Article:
Tuesday, March 16, 2010

Seven Pounds. C-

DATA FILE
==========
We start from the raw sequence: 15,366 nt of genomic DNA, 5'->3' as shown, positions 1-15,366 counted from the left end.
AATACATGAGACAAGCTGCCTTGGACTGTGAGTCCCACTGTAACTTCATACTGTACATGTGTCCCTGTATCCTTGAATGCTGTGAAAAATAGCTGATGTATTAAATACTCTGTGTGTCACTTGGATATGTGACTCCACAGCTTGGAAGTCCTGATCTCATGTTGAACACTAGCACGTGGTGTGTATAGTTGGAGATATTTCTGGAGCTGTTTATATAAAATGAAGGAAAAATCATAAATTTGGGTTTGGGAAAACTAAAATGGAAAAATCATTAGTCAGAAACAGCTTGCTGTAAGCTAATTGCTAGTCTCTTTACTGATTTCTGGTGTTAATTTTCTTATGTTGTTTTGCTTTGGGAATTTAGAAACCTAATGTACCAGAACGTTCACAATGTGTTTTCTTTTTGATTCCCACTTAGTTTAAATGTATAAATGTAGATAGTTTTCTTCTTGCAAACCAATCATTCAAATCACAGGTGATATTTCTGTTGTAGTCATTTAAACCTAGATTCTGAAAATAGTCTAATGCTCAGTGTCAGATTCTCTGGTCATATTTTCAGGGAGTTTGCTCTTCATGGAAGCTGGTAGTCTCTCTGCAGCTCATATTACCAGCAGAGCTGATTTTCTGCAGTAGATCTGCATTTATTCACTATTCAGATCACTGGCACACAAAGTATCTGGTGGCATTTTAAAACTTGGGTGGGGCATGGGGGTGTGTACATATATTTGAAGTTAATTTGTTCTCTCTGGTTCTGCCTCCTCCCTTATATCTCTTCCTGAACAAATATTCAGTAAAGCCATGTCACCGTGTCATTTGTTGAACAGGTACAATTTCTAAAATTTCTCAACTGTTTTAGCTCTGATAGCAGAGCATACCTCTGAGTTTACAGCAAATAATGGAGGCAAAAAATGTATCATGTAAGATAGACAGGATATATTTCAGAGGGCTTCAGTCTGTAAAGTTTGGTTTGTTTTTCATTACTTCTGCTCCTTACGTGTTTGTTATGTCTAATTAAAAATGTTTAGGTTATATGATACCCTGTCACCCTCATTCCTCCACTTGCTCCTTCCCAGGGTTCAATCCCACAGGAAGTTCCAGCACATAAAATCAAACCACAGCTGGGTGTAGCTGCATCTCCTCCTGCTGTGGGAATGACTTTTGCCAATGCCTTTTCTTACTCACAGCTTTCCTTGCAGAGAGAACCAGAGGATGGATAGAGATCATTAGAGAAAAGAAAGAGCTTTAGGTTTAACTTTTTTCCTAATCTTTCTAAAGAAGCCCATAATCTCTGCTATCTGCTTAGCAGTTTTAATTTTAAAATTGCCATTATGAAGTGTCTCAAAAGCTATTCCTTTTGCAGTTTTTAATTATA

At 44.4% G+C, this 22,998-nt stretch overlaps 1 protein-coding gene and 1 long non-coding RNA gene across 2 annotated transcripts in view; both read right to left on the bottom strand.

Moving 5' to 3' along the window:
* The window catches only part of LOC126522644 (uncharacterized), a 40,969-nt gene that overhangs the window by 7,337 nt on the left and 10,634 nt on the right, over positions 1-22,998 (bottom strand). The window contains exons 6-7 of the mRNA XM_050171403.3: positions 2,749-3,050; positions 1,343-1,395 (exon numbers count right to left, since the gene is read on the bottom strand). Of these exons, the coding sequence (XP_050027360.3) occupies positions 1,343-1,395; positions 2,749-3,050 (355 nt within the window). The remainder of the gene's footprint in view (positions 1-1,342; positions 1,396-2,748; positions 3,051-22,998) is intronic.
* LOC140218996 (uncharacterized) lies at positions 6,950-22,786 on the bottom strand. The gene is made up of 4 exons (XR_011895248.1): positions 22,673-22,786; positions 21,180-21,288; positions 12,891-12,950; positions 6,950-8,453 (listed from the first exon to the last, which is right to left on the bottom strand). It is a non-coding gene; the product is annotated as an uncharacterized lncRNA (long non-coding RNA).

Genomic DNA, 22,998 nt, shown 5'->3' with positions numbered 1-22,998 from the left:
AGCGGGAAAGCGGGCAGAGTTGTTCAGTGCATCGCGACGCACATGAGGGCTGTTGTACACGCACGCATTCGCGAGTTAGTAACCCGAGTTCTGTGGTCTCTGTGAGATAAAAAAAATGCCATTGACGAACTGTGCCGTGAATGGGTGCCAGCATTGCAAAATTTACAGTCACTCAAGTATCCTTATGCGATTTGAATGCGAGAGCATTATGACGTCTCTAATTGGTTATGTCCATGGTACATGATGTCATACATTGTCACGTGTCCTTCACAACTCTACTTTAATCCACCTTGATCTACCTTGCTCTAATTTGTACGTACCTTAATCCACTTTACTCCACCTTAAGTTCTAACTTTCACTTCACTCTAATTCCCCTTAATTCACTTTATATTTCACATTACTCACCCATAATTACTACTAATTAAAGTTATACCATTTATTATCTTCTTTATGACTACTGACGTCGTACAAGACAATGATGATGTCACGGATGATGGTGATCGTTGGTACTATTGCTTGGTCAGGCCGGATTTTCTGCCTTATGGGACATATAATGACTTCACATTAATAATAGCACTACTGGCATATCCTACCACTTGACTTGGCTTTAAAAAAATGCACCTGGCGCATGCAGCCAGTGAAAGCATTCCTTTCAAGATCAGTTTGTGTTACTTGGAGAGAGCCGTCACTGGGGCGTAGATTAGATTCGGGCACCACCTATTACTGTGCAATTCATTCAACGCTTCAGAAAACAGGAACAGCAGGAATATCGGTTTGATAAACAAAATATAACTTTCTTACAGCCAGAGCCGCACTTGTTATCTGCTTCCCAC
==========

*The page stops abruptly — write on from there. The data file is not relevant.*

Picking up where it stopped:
Though 'Seven Pounds' finale doesn't follow the traditional conventional Hollywood ending, the movie still felt painted over with the sentimintality and mish-mash of a studio picture. This is a movie that's trying to be different. It doesn't want to be the run-of-the-mill tearjerker. It aspires to be something more, but ends up being much less. 'Seven Pounds' (from the director of 'The Pursuit of Happiness') is a preposterous, melancholy drama that contains hardly an ounce of realism. Will Smith plays the central character, an IRS agent named Ben Thomas who has decided to help seven strangers in order to redeem himself for past mistakes. The trailer for the film kept the story closely guarded, so I'll do the same. It's a movie that you don't want to know too much about because it relies heavily on a secrets not told until the end of the story. If there's any redeeming qualities to the movie it would in the performances. Will Smith, after showing he can handle dramatic roles in 'The Pursuit of Happiness' is excellent as Thomas. He's matched by Rosario Dawson, a woman who Thomas decides to help and then becomes romantically involved with. 'Seven Pounds' tries to give us moments of tenderness and beauty, such as when Smith and Dawson share a special meal together or go lounge about in a field. But it all felt very contrived and phony. It was too easy to see that these were actors on a movie set instead of real people in real life. 'Seven Pounds' has a bitter end but a sweet closing scene. But my reaction to the movie wasn't bitter-sweet. I was just rolling my eyes and feeling annoyed.

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